What is the difference between solemnity and abjure?

solemnity | abjure |

As a noun solemnity

is the quality of being deeply serious and sober or solemn.

As a verb abjure is

{{context|transitive|lang=en}} to renounce upon oath; to forswear; to disavow {{defdate|first attested around 1350 to 1470}}{{reference-book|last =|first =|authorlink =|coauthors =|editor =brown, lesley|others =|title = the shorter oxford english dictionary|origdate =|origyear = 1933|origmonth =|url =|format =|accessdate =|accessyear =|accessmonth =|edition = 5th|date =|year =2003|month =|publisher =oxford university press|location =oxford, uk|language =|id =|doi =|isbn =978-0-19-860575-7|lccn =|ol =|pages =5|chapter =|chapterurl =|quote =}}.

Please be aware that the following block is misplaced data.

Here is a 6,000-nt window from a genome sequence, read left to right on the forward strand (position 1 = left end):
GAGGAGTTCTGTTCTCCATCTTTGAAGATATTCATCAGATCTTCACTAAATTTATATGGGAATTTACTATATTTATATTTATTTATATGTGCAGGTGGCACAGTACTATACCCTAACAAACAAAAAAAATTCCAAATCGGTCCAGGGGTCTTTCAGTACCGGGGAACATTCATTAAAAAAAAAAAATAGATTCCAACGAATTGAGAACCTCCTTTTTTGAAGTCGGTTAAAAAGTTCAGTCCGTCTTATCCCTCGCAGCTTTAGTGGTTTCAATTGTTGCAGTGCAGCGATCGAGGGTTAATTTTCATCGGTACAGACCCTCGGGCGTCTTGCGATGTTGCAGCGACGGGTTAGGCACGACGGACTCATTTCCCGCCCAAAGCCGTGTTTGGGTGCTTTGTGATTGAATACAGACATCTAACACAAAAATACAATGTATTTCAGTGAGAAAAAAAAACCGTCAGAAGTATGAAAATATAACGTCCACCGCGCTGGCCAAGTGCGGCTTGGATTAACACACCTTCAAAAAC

• The quality of being deeply serious and sober or solemn.
  • the solemnity of a funeral
  • * Addison
  • The stateliness and gravity of the Spaniards shows itself in the solemnity of their language.
  • * J. Edwards
  • These promises were often made with great solemnity and confirmed with an oath.
  • An instance or example of solemn behavior; a rite or ceremony performed with reverence.
  • * Alexander Pope
  • Great was the cause; our old solemnities / From no blind zeal or fond tradition rise, / But saved from death, our Argives yearly pay / These grateful honours to the god of day.
  • * Atterbury
  • The forms and solemnities of the last judgment.
  • (legal) A solemn or formal observance; proceeding according to due form; the formality which is necessary to render a thing done valid.
  • Anagrams






  • To renounce upon oath; to forswear; to disavow.
  • To abjure allegiance to a prince.
    To abjure the realm (to swear to abandon it forever).
  • (transitive, obsolete, historical) To cause one to renounce or recant.
  • To reject with solemnity; to abandon forever; to repudiate; to disclaim.
  • To abjure errors.
  • * 1610 , , act 5 scene 1
  • But this rough magic I here abjure [...]
  • To abstain from; to avoid; to shun.
  • Synonyms

    * renounce